(Part 2 of 5)
In 2008, the HBU Board of Trustees approved the Ten Pillars Vision, which outlines the directional emphases of the University. The fourth item on the list is to “Establish a Residential Society of Learning.” More than half of students live on campus – in the Sadie & Doug Hodo Residence College, the Husky Village Apartments, Philips Men’s and Women’s Residential College, and Mest.
Jeremie Middleton, former HBU director of Residence Life, said, “I think what students get most out of staying on campus is the ability to live and learn together. We have all the necessities in the residence halls. You just have to bring the things to make it yours.”
There are academic advantages too. With less time on the road and more resources at hand, students who live on campus have higher GPAs on average. Furthermore, living independently of parents can foster a next level of maturity.
“You have to get out of bed on time and study on your own without a parent telling you to,” points out Giovanni Arellano, assistant director of Residence Life. As a former student of HBU, Arellano tried both ways – commuter and residential student. “Being on campus really added to my overall experience,” he said.
Grace Gervais, also an assistant director of Residence Life, and the team provide opportunities for fun and connection among students. There are traditional affairs throughout the year like Bingo Night, the Homecoming Dance, the Crawfish Boil, the Polar Bear Plunge, and even Christmas in the Courtyard. “I know, for me, when I was a student, I was really shy,” Gervais said. “Living on campus forced me to get out of my shell and get involved.”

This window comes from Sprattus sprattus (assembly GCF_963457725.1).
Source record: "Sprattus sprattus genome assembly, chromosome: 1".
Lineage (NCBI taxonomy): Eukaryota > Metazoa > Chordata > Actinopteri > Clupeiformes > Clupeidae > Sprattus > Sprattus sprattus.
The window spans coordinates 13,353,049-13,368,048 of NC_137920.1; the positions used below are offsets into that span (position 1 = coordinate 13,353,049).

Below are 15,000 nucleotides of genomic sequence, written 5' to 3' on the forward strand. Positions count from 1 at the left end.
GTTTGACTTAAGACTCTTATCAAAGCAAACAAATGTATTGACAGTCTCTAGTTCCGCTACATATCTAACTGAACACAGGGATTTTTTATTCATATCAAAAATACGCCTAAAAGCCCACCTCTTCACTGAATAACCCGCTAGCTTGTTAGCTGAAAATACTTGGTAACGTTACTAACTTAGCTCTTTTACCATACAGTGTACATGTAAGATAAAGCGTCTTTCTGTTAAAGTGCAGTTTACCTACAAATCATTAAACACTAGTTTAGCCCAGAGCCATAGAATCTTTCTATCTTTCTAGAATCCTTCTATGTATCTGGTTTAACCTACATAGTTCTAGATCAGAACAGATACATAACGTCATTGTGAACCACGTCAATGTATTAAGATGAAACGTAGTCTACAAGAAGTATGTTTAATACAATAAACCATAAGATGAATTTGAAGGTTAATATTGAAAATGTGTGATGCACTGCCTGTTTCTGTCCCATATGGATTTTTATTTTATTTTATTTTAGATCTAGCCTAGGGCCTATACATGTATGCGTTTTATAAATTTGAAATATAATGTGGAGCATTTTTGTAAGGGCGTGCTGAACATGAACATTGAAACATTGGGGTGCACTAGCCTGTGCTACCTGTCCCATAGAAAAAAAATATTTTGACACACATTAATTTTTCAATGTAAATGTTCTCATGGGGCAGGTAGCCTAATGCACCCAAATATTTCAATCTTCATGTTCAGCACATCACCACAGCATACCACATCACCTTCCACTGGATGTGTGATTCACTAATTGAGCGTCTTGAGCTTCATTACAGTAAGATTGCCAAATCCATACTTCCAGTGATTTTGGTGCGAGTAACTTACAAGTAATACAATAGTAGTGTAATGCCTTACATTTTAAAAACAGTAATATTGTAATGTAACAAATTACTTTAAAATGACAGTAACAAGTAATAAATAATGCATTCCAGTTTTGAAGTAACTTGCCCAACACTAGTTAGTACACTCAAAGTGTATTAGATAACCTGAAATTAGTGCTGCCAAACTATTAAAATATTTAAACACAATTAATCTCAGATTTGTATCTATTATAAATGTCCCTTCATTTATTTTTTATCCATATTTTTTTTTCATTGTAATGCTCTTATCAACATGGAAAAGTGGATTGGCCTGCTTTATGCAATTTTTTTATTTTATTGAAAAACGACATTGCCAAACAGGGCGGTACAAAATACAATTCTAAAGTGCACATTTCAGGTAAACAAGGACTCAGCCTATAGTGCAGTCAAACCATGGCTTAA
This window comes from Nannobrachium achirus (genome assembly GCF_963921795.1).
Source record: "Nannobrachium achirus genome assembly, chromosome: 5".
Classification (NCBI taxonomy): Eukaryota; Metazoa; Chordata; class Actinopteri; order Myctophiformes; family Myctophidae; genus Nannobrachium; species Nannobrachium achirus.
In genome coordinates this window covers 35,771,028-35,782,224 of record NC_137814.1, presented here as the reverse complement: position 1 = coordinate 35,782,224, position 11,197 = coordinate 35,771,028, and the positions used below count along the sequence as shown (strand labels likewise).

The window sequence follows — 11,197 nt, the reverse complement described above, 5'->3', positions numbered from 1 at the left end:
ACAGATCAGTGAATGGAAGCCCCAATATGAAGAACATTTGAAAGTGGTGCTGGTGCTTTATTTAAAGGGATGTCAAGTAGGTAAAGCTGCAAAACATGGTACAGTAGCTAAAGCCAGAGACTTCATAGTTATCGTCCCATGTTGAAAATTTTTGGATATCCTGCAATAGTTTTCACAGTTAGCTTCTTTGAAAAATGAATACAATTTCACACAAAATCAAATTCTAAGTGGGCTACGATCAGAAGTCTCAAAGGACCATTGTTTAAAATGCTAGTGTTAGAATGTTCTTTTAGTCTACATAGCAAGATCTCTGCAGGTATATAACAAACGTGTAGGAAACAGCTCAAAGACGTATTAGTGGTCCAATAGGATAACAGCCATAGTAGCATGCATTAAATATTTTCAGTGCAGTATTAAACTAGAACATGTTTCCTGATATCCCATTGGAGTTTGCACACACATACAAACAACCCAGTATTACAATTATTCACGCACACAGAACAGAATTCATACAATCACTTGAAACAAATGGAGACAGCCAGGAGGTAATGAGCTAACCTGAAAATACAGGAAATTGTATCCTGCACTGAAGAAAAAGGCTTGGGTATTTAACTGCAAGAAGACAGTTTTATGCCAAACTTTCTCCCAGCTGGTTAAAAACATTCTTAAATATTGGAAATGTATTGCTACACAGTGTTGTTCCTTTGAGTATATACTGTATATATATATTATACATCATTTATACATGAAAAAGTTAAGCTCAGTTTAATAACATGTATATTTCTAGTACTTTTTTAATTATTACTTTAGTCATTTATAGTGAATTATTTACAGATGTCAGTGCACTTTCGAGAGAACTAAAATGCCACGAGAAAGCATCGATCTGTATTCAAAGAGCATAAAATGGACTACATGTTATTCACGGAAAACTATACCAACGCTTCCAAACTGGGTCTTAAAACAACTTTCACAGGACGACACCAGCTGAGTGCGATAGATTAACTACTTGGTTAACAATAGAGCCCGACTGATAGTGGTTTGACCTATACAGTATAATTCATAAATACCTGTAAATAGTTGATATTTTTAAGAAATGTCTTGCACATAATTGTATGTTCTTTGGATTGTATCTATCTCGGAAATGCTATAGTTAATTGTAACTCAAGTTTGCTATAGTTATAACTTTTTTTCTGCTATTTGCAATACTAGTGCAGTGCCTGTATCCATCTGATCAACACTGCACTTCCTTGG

On a day-to-day basis, the Residence Life team members are available at all times since they also live on campus. They follow up on maintenance needs, answer questions and provide support. “We try to go above and beyond to meet needs,” Arellano said. In addition to staff presence, strict entrance protocol and HBU Police presence help assure the safety of residents.
Beyond friendships and staff guidance, the presence of caring resident assistants (RAs) is a central part of students’ experience. “Connecting is one of the things we’re best at,” Middleton said. “The fact that a relationship with Christ is a requirement for staff makes us stand out among colleges too. That’s unrivaled near us.”
At mealtime, students can choose the Baugh Dining Hall or Chick-fil-A in the MD Anderson Student Center. For a-la-carte options, the coffee shop, Java City in the Moody Library, as well as two on-campus convenience store stations, Hinton POD located in the Hinton Center lobby, and Husky POD in Husky Village, provide variety.
“While HBU concentrates on enriching a student’s mind and spirit, we focus on the culinary experience and are committed to enhancing it,” said Benny Gilbert, Aramark Food Service director. Dining options in the Baugh vary from American classics to Latin, Middle Eastern and Far Eastern flavors. “Our themed meals are very popular,” he said.
Dining staff balance nutrition and taste. “The vegan and vegetarian items served in the dining hall have become very popular as some students are looking for healthier options. Of course, mac and cheese and chicken nuggets are still the most popular food items,” Gilbert said. Beyond the main food service selections, students can stop at the bookstore for snack items, or opt to visit one of several restaurants located at the Pillars at HBU, adjacent to campus.
Visit HBU.edu/Housing for Residence Life Information.